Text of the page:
(c) Produces a self-righteous elite. The Pharisees considered they were special because they knew the rules and kept them. Wherever a society is rule ridden you get self-righteous elites that look down on those not as particular as themselves. Pharisees enjoy showing of their knowledge and putting others right!

    Cricket is a game with rather too many rules. In a recent match the opposition umpire shouted, 'No ball,' because our wicketkeeper had his gloves in front of the wicket. Unfortunately the ball concerned bowled the batsman. This led to an incident!! It could have been avoided if the umpire had warned the wicketkeeper that he was breaking the law. Instead the umpire was legalistic. He wanted to show off his knowledge and confound all those in ignorance of the rule.

    Child protection has spawned innumerable regulations. Adult cricketers are not supposed to get changed in the same room at the same time as youngsters under the age of sixteen. People like myself who protest get told piously, "If it saves one child from sexual molestation it is worth it." The same argument could be used to support the abolition of the motor car. Many, many young lives would be saved if their were no motorcars. Why do we keep the motorcar - only because it is convenient!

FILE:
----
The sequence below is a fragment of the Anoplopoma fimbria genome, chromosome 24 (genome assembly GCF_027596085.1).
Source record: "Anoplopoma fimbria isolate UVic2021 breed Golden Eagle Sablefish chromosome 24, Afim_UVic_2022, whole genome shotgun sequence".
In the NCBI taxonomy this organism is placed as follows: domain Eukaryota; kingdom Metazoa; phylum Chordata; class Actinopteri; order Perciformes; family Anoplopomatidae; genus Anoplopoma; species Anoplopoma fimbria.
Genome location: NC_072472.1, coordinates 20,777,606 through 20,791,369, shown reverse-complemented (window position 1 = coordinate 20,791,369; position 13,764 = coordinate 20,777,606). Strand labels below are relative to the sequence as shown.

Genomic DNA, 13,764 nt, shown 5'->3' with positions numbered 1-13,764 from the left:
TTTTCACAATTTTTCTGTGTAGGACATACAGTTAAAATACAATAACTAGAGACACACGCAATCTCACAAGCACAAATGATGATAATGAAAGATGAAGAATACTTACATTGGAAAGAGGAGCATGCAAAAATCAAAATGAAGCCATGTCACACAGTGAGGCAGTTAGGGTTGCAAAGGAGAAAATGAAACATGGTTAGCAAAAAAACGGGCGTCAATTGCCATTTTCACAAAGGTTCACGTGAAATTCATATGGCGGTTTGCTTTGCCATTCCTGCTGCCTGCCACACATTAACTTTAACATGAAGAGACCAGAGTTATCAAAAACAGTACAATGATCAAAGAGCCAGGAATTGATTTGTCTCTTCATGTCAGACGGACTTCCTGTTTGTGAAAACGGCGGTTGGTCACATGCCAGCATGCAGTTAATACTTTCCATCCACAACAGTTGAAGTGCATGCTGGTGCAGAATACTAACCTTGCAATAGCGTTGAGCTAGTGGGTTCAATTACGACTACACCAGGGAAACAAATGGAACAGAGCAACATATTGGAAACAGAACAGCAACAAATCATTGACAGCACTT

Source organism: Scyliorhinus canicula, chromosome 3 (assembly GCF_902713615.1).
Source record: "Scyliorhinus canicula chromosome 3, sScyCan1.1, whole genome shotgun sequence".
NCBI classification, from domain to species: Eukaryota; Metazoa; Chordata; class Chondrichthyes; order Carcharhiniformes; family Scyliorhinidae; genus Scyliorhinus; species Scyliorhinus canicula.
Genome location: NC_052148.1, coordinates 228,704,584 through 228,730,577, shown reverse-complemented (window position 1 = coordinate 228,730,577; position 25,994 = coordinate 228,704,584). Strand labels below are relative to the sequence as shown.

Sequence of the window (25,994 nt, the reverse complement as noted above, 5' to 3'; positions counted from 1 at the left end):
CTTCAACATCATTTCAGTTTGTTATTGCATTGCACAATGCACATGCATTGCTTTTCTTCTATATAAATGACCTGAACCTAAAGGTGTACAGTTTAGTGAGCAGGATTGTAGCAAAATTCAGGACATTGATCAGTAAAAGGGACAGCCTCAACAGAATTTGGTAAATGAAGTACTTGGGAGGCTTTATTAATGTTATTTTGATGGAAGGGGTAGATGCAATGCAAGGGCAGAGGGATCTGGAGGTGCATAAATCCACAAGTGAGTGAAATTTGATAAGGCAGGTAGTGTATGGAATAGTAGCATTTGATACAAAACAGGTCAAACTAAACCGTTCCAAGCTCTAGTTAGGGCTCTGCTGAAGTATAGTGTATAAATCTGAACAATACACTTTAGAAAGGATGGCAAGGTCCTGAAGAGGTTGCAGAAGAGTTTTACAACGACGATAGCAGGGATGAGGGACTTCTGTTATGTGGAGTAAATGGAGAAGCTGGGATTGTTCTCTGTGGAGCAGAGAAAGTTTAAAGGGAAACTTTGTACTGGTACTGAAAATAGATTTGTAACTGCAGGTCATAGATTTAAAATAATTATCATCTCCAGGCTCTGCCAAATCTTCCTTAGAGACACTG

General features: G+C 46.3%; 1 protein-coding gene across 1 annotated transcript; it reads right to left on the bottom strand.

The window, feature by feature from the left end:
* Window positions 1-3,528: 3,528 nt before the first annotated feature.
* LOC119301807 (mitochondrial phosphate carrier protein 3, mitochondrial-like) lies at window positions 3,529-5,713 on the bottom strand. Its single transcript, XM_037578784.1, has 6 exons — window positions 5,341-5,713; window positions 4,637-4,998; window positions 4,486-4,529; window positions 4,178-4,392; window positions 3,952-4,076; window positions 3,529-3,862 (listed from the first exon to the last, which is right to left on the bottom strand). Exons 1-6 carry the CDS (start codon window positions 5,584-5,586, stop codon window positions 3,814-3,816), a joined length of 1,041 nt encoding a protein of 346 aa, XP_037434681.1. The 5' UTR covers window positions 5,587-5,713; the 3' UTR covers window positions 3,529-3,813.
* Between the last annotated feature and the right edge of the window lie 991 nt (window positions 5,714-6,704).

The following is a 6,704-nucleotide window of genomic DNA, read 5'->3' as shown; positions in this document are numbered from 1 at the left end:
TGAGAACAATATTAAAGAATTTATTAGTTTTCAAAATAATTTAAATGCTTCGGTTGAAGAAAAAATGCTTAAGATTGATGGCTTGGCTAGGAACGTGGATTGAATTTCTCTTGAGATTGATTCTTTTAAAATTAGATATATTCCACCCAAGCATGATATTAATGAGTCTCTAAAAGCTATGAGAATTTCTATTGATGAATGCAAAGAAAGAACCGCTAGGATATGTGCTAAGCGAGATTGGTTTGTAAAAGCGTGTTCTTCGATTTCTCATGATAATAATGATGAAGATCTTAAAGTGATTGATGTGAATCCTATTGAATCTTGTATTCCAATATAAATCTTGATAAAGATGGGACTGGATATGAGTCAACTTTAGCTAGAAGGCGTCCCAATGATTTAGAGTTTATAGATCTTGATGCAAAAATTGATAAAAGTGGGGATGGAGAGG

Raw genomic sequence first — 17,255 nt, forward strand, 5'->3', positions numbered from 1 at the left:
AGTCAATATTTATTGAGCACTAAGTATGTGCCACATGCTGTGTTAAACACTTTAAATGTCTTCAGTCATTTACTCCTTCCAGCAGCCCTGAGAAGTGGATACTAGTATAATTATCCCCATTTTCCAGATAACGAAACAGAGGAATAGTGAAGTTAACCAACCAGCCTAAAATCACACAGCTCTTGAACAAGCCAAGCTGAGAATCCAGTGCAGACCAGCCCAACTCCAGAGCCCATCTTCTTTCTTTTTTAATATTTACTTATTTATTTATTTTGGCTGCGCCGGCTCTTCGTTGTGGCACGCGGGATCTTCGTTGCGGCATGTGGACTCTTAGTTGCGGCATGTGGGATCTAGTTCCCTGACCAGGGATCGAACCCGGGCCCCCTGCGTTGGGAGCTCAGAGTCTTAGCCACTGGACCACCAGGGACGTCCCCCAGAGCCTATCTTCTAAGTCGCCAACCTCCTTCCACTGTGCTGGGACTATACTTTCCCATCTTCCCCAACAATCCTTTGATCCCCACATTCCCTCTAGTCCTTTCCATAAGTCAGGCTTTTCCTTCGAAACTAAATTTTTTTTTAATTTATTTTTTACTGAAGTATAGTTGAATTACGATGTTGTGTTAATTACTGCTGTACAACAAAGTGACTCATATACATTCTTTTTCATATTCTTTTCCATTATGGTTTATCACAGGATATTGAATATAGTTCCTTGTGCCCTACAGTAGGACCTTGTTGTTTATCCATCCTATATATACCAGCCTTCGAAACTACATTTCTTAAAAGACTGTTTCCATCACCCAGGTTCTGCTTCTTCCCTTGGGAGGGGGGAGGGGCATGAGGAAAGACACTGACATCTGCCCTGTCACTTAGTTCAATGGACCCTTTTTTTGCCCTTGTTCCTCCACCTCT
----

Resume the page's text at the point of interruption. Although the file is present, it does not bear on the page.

(d) Results in hypocrisy and inconsistency. Jesus said to the Pharisees and Scribes: "If one of you has a son or an ox that falls into a well on the Sabbath day, will you not immediately pull him out?" And they had nothing to say. v5and6.

    The Pharisees were inconsistent. They would rescue their sons and oxen from a cistern on the Sabbath but deny healing to a chronically ill man who was unrelated to them. This is sheer hypocrisy.

    Where ever legalism exists - in society or in the church - there is much inconsistency. In the past there were chapel folk in my village who were very critical of anyone working in their garden on a Sunday. They said, "Why don't he cut his lawn on one of the other days of the week." Yet when these self-same people managed to afford a car they thought nothing of driving off on holiday on a Sunday.